ICANN concluded its week-long meeting in Nairobi on Friday 12 March with a number of notable and controversial decisions. The board meeting, the traditional final happening at its meetings held three times per year around the world, voted to defer a decision on the .XXX Top Level Domain and to scrap the Expressions of Interest Proposal for new generic TLD applicants. However they did vote to create a Trademark Clearinghouse and Uniform Rapid Suspension System to protect trademark holder’s rights in new gTLDs. But the decisions from the ICANN board were given a poor mark by Milton Mueller writing on the Internet Governance blog.
The proposal for the .XXX TLD, for adult websites, has been resurrected following an independent review that was concluded in February. The review found the decision to reject .XXX was unfair and should be reconsidered. The .XXX proposal has been hanging around ICANN for some years now, having first been approved in 2005 and then rejected two years later.
Then in 2008 ICM Registry, the .XXX applicant, filed a complaint with the Independent Review Panel (IRT). The IRT, independent of ICANN but recognised in its bylaws, concluded in its report that the decision to reject .XXX was unfair and should be reconsidered.
At the board meeting on Friday the board directed ICANN’s CEO and general counsel to finalise a report of possible process options for further consideration. This report is to be made available with options for public comment within 14 days to enable the community to provide input on the board processes.
The report will be posted for public comment and then further consideration by the board at its 38th meeting in Brussels in late June.
Expressions of Interest Process for New GTLDs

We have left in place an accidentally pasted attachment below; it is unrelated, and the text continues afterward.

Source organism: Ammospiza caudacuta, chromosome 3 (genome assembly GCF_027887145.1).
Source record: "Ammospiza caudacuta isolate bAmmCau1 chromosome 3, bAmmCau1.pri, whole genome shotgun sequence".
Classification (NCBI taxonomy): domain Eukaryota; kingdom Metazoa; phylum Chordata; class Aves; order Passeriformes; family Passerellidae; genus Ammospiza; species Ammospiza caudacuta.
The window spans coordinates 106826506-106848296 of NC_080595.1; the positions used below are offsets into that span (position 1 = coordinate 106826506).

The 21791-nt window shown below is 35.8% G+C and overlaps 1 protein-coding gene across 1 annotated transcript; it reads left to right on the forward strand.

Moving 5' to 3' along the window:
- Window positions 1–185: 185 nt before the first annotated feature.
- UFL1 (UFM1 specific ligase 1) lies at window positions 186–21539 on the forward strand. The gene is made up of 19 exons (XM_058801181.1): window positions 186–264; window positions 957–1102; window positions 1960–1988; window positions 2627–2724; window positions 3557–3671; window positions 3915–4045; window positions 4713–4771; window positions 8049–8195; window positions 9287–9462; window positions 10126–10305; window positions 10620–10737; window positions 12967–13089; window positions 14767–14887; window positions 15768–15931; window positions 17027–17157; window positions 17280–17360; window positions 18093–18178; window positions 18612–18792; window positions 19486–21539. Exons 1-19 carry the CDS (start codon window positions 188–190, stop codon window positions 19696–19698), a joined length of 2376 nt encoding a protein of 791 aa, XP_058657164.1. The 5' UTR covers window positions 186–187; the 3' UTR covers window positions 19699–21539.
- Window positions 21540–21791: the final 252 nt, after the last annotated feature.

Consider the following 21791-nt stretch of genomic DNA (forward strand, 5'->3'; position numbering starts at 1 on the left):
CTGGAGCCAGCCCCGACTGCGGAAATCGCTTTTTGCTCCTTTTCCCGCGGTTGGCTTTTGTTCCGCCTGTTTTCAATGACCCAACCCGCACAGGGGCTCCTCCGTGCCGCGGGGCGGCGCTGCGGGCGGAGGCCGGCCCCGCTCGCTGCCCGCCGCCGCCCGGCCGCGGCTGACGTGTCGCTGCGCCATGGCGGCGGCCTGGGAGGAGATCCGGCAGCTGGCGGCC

The ICANN board, in a surprise decision to many, decided to cancel the idea of calling for Expressions of Interest (EoI) for new generic Top Level Domains. It was expected ICANN would call for EoIs to gauge support for new gTLDs. This followed the call for ICANN staff to present options for the potential impact of such a process at the previous meeting in Seoul, South Korea, in December 2009.
ICANN decided that the potential benefits of proceeding with an EOI were outweighed by the costs of potential delay to the new gTLD programme.
Commenting on the decision, Rod Beckstrom, ICANN’s CEO and president, said the EoI process would have “added another step, another process, another set of community discussions and debate.”
The implementation process for new gTLDs is taking much longer than anticipated with dates for when ICANN expected to be taking applications being pushed back several times. This has created problems for would-be applicants.
Also on new gTLDs, the board decided that there will be no co-ownership of registries and those acting as registrars for any new gTLD.
Trademark Clearinghouse and Uniform Rapid Suspension System
In another development linked to new gTLDs, ICANN has agreed to establish a Trademark Clearinghouse and a Uniform Rapid Suspension System. The Trademark Clearinghouse is to be a means of protecting the rights of trademark holders in any new gTLDs that are created while the Uniform Rapid Suspension System is to be the process for suspending domain name registrations considered to be trademark abuses in new gTLDs.